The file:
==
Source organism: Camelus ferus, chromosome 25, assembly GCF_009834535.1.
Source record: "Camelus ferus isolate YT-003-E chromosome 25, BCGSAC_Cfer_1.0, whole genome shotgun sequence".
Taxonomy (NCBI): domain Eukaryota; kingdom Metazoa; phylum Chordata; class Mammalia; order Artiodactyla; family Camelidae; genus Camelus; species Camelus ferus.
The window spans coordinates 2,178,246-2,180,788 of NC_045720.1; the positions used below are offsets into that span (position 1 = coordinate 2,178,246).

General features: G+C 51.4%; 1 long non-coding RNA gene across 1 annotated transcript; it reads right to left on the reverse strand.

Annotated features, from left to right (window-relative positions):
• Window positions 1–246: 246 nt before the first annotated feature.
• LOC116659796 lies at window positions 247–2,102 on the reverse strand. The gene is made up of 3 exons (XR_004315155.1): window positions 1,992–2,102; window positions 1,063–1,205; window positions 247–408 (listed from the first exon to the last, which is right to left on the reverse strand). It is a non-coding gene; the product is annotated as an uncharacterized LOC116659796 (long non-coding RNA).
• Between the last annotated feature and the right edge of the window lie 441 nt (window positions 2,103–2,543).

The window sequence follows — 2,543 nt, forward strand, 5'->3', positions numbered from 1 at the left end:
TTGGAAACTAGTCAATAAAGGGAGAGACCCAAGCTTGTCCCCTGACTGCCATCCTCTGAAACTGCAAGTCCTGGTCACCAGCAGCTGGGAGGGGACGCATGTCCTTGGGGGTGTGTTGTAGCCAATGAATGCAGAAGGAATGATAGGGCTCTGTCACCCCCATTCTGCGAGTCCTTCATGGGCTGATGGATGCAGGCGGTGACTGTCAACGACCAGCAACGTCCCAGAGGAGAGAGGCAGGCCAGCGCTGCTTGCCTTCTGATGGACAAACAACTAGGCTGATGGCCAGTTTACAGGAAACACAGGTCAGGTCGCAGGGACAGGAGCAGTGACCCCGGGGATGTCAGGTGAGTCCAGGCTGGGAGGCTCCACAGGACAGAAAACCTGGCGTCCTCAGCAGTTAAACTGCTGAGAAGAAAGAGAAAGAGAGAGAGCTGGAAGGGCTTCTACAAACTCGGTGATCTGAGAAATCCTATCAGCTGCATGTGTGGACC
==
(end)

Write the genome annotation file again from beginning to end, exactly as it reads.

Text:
Source organism: Camelus ferus, chromosome 25, assembly GCF_009834535.1.
Source record: "Camelus ferus isolate YT-003-E chromosome 25, BCGSAC_Cfer_1.0, whole genome shotgun sequence".
Taxonomy (NCBI): domain Eukaryota; kingdom Metazoa; phylum Chordata; class Mammalia; order Artiodactyla; family Camelidae; genus Camelus; species Camelus ferus.
The window spans coordinates 2,178,246-2,180,788 of NC_045720.1; the positions used below are offsets into that span (position 1 = coordinate 2,178,246).

General features: G+C 51.4%; 1 long non-coding RNA gene across 1 annotated transcript; it reads right to left on the reverse strand.

Annotated features, from left to right (window-relative positions):
• Window positions 1–246: 246 nt before the first annotated feature.
• LOC116659796 lies at window positions 247–2,102 on the reverse strand. The gene is made up of 3 exons (XR_004315155.1): window positions 1,992–2,102; window positions 1,063–1,205; window positions 247–408 (listed from the first exon to the last, which is right to left on the reverse strand). It is a non-coding gene; the product is annotated as an uncharacterized LOC116659796 (long non-coding RNA).
• Between the last annotated feature and the right edge of the window lie 441 nt (window positions 2,103–2,543).

The window sequence follows — 2,543 nt, forward strand, 5'->3', positions numbered from 1 at the left end:
TTGGAAACTAGTCAATAAAGGGAGAGACCCAAGCTTGTCCCCTGACTGCCATCCTCTGAAACTGCAAGTCCTGGTCACCAGCAGCTGGGAGGGGACGCATGTCCTTGGGGGTGTGTTGTAGCCAATGAATGCAGAAGGAATGATAGGGCTCTGTCACCCCCATTCTGCGAGTCCTTCATGGGCTGATGGATGCAGGCGGTGACTGTCAACGACCAGCAACGTCCCAGAGGAGAGAGGCAGGCCAGCGCTGCTTGCCTTCTGATGGACAAACAACTAGGCTGATGGCCAGTTTACAGGAAACACAGGTCAGGTCGCAGGGACAGGAGCAGTGACCCCGGGGATGTCAGGTGAGTCCAGGCTGGGAGGCTCCACAGGACAGAAAACCTGGCGTCCTCAGCAGTTAAACTGCTGAGAAGAAAGAGAAAGAGAGAGAGCTGGAAGGGCTTCTACAAACTCGGTGATCTGAGAAATCCTATCAGCTGCATGTGTGGACC